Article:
Urban Earthy Interiors: Jenni Kayne
Urban, earthy & au naturel, these stunning spaces accomplish their balance and sophistication through the layering of textures, keeping color scheme to a minimum and incorporating organic and monochromatic accents. If you are designing a monochromatic color scheme based on neutrals, it works well to tailor your neutral scheme to harmonize with the neutral colors that already exist in the room.
The first series of images are of the home of Jenni Kayne (image above), an American designer, known for her timeless wardrobe classics that span both age and seasons. Her soulful approach to California living, illustrates that modern luxury is not defined by product or price, but by culture and experience. Her professional and personal pursuits have informed her aesthetic point of view – which is reflected by warm and inviting minimalism that is effortless, elegant and natural.
After recently moving into to her new home in Los Angeles, the designer who’s known for her laid-back apparel and accessories, called upon the team at The Studio at One Kings Lane to help her install a similar sense of effortless cool into the space.
A blank slate existed with soaring beamed ceilings, classic brick fireplace, expanse of window and elegant paneled walls. She sought to create a space that was simple, organic, and natural, “not too complicated or serious, but with each item still being thoughtfully considered.” Think natural furnishings, monochromatic accents, wood furniture, burls, sea-grass planters, cane Hoffmann dining chairs and an influence of the outdoors.
“ I look for special items in my wardrobe the same way I look them for a room. I want something that’s hand-worked and considered, something that tells a story and will age beautifully.” ~ Jenni Kayne
Photos by David Tsay – Styling by Alex Reid
post updated May 2019.
Everything in the living room is centered around the fireplace. The simple slipcovered sofa in white in addition to vintage pieces pull the look together. Monochromatic accents, such as the mud-cloth pillows, mid-century floor lamps and artwork, create graphic, eye-catching pops of black that provide vivid contrast to the subdued space. The kilim adds personality and is reflective of Jenni’s style
“I like to layer old rugs over jute or sea grass so that you don’t have to worry about finding the perfect size. I look for special items in my wardrobe the same way I look them for a room. I want something that’s hand-worked and considered, something that tells a story and will age beautifully.” ~ Jenni Kayne
While Jenni praises The Studio for “making [her] vision come to life,” Alex admits he learned a lot from his client as well. “I can sometimes be a ‘more is more’ type of designer, but working with Jenni I definitely became much more edited and somewhat of a minimalist,” he says. “It’s not about having a ton of pieces to fill a room. It’s more about having the right pieces.” Intriguing, unusual finds such as a chandelier with articulated arms and a bronze figurative sculpture provided just the right amount of interest. Clean. Simple. Organic.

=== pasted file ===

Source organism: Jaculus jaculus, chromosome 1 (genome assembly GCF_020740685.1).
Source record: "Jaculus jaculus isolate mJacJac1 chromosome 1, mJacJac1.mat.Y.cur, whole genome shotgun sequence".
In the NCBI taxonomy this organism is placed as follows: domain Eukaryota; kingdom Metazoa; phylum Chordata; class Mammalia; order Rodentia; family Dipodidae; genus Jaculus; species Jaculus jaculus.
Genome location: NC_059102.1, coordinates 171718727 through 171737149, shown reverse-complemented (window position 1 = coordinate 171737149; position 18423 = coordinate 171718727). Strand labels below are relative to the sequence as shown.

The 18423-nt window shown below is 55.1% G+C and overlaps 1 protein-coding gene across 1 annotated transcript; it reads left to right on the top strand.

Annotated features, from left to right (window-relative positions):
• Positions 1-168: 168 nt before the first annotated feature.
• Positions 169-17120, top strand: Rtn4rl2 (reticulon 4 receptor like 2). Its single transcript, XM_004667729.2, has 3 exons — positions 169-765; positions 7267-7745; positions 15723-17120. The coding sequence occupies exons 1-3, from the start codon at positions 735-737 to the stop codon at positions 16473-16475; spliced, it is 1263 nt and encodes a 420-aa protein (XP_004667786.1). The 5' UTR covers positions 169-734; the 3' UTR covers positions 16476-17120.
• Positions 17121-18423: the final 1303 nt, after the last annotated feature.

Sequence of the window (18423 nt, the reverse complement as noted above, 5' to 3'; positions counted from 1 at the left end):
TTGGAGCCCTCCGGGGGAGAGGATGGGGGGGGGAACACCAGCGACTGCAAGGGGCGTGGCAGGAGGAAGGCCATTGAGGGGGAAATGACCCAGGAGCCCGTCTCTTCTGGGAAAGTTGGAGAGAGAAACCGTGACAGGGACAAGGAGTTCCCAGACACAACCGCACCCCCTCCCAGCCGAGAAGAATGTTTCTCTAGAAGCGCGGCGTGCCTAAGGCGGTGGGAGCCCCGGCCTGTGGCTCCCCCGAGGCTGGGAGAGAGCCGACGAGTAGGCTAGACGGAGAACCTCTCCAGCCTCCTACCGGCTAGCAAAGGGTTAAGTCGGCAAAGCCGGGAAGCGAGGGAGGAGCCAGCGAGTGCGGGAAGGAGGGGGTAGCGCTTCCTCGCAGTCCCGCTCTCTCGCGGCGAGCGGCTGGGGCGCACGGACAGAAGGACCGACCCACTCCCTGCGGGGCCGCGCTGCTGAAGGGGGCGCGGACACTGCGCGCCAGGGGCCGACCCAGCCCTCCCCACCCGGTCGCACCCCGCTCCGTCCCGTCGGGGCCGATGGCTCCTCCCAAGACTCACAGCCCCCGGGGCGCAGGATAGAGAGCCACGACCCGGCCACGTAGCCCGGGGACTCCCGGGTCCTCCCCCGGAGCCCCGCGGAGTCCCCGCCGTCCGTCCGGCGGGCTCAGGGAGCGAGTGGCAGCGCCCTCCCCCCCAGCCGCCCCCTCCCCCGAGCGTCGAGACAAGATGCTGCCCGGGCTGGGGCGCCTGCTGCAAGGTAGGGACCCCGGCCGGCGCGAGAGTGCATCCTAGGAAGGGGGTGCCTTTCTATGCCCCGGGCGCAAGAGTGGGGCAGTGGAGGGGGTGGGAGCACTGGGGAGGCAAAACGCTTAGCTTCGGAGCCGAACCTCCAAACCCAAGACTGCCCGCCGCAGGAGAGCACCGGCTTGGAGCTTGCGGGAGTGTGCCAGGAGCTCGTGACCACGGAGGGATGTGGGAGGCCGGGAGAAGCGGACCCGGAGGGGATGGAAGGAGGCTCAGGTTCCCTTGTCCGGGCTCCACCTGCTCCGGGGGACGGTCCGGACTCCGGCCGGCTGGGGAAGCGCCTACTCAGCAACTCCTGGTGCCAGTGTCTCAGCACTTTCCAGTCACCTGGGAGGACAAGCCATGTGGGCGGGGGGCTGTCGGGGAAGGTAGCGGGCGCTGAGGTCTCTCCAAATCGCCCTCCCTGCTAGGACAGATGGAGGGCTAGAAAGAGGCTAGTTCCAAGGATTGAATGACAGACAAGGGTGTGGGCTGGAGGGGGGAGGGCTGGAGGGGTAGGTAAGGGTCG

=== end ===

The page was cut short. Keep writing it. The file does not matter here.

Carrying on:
Alex Reid’s Top Tips to Get the Look
- Keep your color palette to a minimum, and bring in details through texture.
- Use contemporary light fixtures juxtaposed with more-traditional furnishings—it creates that cool mix.
- Layer your rugs. I do this in every project—it’s comfortable and chic.
- Pop your neutral upholstery pieces with black. We used this in the art and lamps, and it helps give a stronger edge to your design and keeps it fresh!
Jenni Kayne’s blog titled Rip & Tan, also features the home of interior designer and chef, Athena Calderone who has a similar style of design.
Urban Earthy Interiors: Alison Davin of Jute
Alison Davin of Jute is making a name for herself in the Bay Area with her “urban earthy” interiors, ranging from a small kitchen makeover in San Francisco to grander projects. Alison Davin leads Jute with a sharp eye for one-of-a-kind furnishings and a personal love for design-build projects that allow light, space and furniture to flow with the daily life of the home. Every aspect from the flooring to each finishing touch is carefully layered to create an atmosphere that’s perfectly balanced and approachable.
“It’s not about picking lots of pretty things,” she explains. “It’s thinking through the flow, the furnishings, and how the space will be used in the future. The feel of a room is what gives it finish.”
Davin feels it’s important to make palette a secondary player – preferring color to play a supporting role rather than being the star.
“Personally I like a piece’s shape, scale, and texture to be what you notice and not so much the color,” she says. Neutrals abound in this cozy bungalow living room, but tactile elements such as wood, fur, and nubby knits keep the eye intrigued. “Paint is always the very last thing we do so that it complements the room rather than dictates it.”
Davin layers in natural textures, mixing an equal amount of metal, leather, linen, wool, glass, stone and wood to achieve an earthy elegance. Her advice is to use antiques or re-purposed pieces as the patina that comes with age adds so much warmth to a space.
The home of interior designer Nick Berman and his partner Gennaro Rosetti. In the living room, among Berman’s furniture, a painting by California artist Larry Cohen and sculptures by married artists Echiko and Minoru Ohira join a serene concrete head from Sumatra, an antique wood chicken feeder and a spiked Indonesian fish basket.
via: Interior Architecture
via: One Kings Lane
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